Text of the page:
Monday, April 20, 2015

The Irony of Campaigns to De-Stigmatize Abortion or Why They're Doomed to Fail

RHRealityCheck (Who else?):

As someone who works on abortion storytelling advocacy, I can tell you the ultimate goal of sharing abortion stories is not to change policies. The goal of storytelling in any movement is to normalize a stigmatized experience, to connect the stigmatized people who often live in isolation, and to increase understanding about a taboo issue.

The problem with these "abortion" stories is that they ignore the abortion itself.

In these stories, abortion is construed as an attempt to get unpregnant, without talking about the process itself. So the woman will talk about the circumstances of the conception, all her reasons for getting the abortion, and the dire consequences if she does not obtain the abortion.

But she will almost never talk about what is done to the unborn child.

And this is the crux of the abortion debate.

Many feminists are in denial about the logical dynamic of the debate. For them, the issue is about women's autonomy. They think the dynamic is as follows: women have autonomy, and the debate is caused by objections to the exercise of bodily autonomy, women's autonomy is absolute, therefore those objections are moot, and essentially motivated by misogyny.

It's a self-serving construction of the dynamic that makes them "winners" in their logic.

The reality is the conflict over abortion is whether one can kill a fetus. If there were no concern about what was done to the unborn child, there would be no debate over abortion.

How do we know that? Eliminate the unborn child from the debate. Does the debate go away? Yes. Pro-lifers are not protesting the termination of molar pregnancies or failed miscarriages. They're protesting the killing of fetuses.

But bringing up what abortion does to an unborn child is extremely uncomfortable for feminists, because it takes the focus off the woman. They think: as long as we keep the focus on "living and breathing human beings" (as they see it) then we win the abortion debate.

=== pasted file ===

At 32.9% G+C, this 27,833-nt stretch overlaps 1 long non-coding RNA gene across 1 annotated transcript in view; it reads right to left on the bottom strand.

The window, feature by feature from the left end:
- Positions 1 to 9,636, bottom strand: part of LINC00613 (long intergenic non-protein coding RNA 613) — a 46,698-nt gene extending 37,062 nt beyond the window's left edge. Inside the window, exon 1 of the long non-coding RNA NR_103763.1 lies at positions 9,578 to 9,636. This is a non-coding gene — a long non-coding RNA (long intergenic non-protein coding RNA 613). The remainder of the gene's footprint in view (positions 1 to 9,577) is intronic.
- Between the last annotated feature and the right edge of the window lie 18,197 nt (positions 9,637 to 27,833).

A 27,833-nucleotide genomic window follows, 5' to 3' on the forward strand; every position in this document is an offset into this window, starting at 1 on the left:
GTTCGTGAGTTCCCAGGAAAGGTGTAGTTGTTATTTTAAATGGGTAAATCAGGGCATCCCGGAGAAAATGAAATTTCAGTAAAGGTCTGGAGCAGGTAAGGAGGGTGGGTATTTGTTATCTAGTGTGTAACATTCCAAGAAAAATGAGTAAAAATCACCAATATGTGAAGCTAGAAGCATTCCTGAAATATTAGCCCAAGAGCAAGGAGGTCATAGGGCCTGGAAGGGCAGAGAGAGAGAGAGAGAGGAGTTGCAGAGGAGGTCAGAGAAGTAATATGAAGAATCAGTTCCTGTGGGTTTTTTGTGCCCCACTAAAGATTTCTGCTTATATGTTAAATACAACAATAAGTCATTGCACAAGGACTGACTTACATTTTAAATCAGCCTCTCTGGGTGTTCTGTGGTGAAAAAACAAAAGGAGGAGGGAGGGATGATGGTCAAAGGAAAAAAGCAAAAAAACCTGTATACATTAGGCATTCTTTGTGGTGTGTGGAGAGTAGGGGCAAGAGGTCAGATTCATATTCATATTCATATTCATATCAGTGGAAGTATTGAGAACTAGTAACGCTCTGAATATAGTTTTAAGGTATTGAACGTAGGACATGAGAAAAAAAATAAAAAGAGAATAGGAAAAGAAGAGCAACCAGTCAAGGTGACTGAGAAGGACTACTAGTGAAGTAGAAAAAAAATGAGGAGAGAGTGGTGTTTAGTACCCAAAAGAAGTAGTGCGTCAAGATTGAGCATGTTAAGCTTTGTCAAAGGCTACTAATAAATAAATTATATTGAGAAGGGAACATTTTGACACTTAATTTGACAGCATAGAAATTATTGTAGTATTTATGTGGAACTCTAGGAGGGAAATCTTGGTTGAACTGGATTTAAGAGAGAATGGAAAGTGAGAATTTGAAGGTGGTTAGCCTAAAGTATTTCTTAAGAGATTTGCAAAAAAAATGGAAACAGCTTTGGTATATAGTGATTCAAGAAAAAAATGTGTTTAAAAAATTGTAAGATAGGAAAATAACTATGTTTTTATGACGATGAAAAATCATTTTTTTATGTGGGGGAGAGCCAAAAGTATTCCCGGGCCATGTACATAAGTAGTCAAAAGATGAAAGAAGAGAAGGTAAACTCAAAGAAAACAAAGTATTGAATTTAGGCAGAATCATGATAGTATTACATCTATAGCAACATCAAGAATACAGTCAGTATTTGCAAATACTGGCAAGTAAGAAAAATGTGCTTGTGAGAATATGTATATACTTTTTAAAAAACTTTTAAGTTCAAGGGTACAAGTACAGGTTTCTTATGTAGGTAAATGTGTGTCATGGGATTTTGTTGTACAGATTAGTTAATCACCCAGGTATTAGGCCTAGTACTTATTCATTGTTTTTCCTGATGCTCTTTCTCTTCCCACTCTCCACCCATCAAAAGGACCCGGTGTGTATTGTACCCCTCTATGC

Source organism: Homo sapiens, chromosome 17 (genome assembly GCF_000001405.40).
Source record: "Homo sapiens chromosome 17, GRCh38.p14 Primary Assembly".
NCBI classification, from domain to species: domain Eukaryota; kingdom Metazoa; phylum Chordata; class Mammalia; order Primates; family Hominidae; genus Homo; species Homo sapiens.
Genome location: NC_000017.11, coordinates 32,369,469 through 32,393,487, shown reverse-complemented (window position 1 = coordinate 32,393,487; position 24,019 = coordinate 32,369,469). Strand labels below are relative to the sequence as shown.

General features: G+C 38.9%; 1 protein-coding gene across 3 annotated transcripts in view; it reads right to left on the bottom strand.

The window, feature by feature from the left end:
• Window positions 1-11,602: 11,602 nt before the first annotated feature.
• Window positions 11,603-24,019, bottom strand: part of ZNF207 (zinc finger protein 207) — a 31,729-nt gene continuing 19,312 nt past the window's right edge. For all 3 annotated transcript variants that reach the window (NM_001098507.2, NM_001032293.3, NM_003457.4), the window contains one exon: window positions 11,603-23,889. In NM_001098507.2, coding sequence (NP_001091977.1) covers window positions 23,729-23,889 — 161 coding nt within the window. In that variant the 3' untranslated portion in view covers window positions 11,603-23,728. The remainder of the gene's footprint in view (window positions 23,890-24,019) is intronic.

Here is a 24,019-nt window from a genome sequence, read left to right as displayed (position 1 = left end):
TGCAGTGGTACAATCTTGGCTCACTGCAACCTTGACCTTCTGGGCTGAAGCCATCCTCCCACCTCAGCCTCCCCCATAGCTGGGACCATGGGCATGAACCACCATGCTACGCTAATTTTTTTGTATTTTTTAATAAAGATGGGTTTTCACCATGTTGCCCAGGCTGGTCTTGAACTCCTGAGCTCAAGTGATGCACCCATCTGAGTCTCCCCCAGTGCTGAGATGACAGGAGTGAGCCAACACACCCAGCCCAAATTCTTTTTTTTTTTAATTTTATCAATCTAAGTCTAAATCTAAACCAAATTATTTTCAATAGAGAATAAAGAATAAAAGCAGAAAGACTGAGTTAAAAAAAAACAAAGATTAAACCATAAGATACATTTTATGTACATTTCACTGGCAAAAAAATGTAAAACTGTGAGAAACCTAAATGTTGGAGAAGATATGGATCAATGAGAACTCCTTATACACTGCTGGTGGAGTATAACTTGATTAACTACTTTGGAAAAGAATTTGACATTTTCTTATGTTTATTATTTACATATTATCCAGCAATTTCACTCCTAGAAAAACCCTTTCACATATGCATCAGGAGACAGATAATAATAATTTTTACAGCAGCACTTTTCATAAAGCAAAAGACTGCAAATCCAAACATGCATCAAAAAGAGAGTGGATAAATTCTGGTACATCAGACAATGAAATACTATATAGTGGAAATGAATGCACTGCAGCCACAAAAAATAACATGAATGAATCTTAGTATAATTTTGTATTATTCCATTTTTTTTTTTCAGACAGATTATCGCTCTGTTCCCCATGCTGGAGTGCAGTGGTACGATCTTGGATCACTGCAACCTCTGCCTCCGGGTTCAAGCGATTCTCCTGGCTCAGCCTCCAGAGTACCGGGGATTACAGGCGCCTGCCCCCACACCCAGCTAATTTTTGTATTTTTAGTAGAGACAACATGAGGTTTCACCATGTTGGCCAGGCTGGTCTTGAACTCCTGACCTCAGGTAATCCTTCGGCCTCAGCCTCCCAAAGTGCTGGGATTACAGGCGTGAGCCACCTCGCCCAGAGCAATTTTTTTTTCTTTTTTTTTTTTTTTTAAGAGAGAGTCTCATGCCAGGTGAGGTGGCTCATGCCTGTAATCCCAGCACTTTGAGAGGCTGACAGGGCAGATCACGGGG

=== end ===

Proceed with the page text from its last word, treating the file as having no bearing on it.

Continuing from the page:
The problem with that approach is that it's intellectually dishonest. What feminists are trying to do is de-stigmatize abortion vicariously by making it equivalent to the women's experience of obtaining and undergoing an abortion.

But that's not abortion.

And abortion consists of a procedure that kills a fetus and expels it.

Feminists themselves know darn well that they can't take the focus off the woman and focus on the abortion. And in here lies the irony:  By refusing to disclose the details of what happens to a fetus during an abortion, they themselves act like they are ashamed of abortion.  They can't bring themselves to talk about sucking out a fetus, or dismembering him or sticking a needle in his heart. They know unconsciously that if they did they would further stigmatize it.

But if they don't talk about it, they continue to the stigma, because they don't seem to recognize it's not the women's experience or reasons that stigmatize abortion, but the process itself.

Could abortion ever be de-stigmatized? I doubt it. Even in countries like Japan and Russia where abortion is widespread and relatively unopposed, it is understood that it's a bad thing. It is understood that a human life is being suppressed.  Anything that kills one of like ourselves will always make us uncomfortable.